THE RIOT AT MUFF.-.--This bloody affair has been the subject
of three investigations ; but, like all the affairs between Catholics and Orangemen, it remains in pretty nearly the same state of obscurity as before the first was instituted. It has, however, been discovered that the assembling of the Catholics was of a much more formidable character than was at first reported : one witness stated it at 25,000; and another gave it as his opinion, that had this band continued together for twenty- four hours longer, it would have swelled to 100,000. It seems there was a prophecy, thai the Orangemen would slaughter all the Catholics as far as the Boyne, and there they would be stopped and cut off in their turn. All the witnesses held that if the Orange lodges and processions were put down, the country would be quiet. The Catholics were at Muff the assailants, in revenge of a murder committed fourteen years before. There must be a mistake in the date—fourteen years ago it was not murder for an Orangeman to shoot a Catholic ; it is but a kind of man- slaughter even now.
SIR HARCOURT LEES.—Somebody, for a laugh, has sent one of the Circulars of Mr. Fitzsimmons to little Sir Harcourt, as his compatriots call him, requesting him to join in the requisition for a meeting in Dub- lin, to congratulate the people of France. Sir Harcourt is prodigiously glad at the revolution, because it will, he trusts, put down the Pope : he however won't lend his name to the requisition—for three reasons. "1st," says he, "I consider the French Revolution as by no means settled, as the imbecile London Courier declared it to be a fortnight back. 2ndly, I think we have in Great Britain, and particularly in Ireland, too many objects for legitimate sympathy and domestic charity to render it even meritorious to extend our bounty to the suffering subjects of a foreign nation. But, 3dly, and chiefly, I object to having my name in any way connected with a requisition in support of an object, patronised and previously recommended by all the Radicals, Revolutionists, Infi- dels, and political traders, (including Mr. Henry Brougham and those renowned literary blockheads, the elite of the Edinburgh Reviewers) in both England and Scotland : their real object being not the extension of liberty, but the encouragement of faction and licentiousness—not sym- pathy for French patriots, but a fond and paramount desire to agitate and excite the lower orders in these countries into a state of hostility and insurrectionary violence against the Government and the Etta' (dished Church, from which excitement, as none of these speculating knaves and quacks can lose much landed property, they expect to pick up something in the national scramble—perhaps, a Chancellor's wig would fit some of these political vermin." This is the reason why Alderman Waithman refused to have any thing to do with these meetings ; he was afraid he should be made Chancellor !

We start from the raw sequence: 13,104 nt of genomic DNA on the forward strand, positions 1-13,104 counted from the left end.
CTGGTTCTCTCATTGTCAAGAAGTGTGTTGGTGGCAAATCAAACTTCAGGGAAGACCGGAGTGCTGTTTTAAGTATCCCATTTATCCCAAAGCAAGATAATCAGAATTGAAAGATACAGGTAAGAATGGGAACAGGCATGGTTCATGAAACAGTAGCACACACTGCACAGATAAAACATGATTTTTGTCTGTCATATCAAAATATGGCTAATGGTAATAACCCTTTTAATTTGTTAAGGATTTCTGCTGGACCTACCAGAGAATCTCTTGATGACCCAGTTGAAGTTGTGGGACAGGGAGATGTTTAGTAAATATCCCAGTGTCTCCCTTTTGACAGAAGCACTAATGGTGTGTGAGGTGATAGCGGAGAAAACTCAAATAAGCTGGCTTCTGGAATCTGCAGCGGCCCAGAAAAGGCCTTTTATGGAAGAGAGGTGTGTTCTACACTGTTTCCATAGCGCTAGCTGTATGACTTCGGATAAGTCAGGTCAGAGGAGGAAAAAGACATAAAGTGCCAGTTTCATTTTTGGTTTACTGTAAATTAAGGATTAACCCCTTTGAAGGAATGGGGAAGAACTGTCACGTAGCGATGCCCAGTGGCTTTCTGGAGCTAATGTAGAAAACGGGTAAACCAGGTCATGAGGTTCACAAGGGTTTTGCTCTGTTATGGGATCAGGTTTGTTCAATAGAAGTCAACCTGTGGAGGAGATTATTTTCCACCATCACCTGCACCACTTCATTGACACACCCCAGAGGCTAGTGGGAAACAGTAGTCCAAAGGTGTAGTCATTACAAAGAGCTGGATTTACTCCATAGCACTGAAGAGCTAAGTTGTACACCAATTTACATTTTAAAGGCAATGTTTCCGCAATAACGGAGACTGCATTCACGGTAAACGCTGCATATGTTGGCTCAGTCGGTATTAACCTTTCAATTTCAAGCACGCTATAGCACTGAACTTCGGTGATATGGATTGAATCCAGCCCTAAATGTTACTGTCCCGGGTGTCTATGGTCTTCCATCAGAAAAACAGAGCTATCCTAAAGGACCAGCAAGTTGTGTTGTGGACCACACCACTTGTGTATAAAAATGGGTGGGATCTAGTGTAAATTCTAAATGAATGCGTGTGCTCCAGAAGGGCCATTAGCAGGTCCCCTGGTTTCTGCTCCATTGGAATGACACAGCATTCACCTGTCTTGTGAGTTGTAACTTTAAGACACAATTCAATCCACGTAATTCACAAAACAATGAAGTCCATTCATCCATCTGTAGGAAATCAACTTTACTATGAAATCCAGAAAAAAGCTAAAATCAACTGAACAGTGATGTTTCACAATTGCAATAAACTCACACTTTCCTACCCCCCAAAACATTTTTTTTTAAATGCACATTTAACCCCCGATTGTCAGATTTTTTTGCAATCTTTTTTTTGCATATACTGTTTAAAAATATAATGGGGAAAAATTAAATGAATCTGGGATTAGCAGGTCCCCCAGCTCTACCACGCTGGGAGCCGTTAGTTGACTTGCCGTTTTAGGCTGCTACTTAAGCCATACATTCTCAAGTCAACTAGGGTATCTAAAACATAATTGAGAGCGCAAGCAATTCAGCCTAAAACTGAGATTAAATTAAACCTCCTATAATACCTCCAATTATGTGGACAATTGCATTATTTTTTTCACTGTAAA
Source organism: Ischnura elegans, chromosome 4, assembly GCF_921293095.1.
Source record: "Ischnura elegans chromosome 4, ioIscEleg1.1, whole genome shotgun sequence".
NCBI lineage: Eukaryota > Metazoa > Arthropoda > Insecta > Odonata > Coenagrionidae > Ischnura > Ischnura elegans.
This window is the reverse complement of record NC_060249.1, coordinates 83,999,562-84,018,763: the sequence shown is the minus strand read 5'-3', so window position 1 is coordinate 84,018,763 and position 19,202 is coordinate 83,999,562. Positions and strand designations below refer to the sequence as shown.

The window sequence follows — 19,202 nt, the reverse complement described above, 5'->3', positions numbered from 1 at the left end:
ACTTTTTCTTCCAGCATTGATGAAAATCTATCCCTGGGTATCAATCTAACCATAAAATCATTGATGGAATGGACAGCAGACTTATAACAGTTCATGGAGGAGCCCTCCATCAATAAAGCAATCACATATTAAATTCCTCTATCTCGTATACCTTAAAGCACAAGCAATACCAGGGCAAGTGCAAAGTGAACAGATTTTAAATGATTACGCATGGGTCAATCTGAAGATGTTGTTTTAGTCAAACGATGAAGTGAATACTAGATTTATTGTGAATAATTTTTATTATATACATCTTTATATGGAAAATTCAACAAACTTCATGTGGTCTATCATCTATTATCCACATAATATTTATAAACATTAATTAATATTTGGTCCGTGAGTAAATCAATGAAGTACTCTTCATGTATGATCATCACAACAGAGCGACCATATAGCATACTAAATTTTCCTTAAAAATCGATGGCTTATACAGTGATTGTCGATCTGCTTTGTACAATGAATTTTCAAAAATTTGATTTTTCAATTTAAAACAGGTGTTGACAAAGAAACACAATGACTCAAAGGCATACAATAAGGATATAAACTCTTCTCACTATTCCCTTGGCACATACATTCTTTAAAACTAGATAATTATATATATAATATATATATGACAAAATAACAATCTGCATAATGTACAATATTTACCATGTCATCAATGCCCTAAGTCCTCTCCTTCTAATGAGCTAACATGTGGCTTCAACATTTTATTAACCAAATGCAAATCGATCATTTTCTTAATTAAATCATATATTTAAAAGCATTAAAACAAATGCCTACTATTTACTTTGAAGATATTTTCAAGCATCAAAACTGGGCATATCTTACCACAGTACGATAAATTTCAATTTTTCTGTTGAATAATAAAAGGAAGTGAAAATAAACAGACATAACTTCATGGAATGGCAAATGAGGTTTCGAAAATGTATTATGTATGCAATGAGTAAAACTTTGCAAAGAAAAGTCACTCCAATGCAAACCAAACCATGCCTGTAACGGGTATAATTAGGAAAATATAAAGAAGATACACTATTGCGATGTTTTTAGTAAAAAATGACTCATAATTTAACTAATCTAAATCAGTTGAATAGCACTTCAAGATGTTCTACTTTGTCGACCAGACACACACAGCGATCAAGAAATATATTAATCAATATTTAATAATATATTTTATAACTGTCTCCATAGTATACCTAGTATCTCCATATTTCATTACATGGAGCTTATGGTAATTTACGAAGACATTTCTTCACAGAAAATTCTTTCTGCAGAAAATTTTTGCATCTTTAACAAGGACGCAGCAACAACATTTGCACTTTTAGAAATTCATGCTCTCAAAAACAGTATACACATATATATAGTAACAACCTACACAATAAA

MEETING AT BELFAST.—On Tuesday, a meeting of the gentry, bank- ers, and merchants of Belfast, was held, for the purpose of expressing the sympathy of the town in the recent revolution in France. The Chair was filled by Sir Stephen May. Resolutions, approving of the conduct of the French people, were moved by Messrs. William Tennant, John Sinclaire, John Barnett, and several other gentlemen, and carried, amid loud acclartrations. The Rev. Henry itiontgemery, in a most powerful and eloquent speech, read and moved an address to the French Depu- ties; which was adopted. The Marquis of Donegal attended the meeting.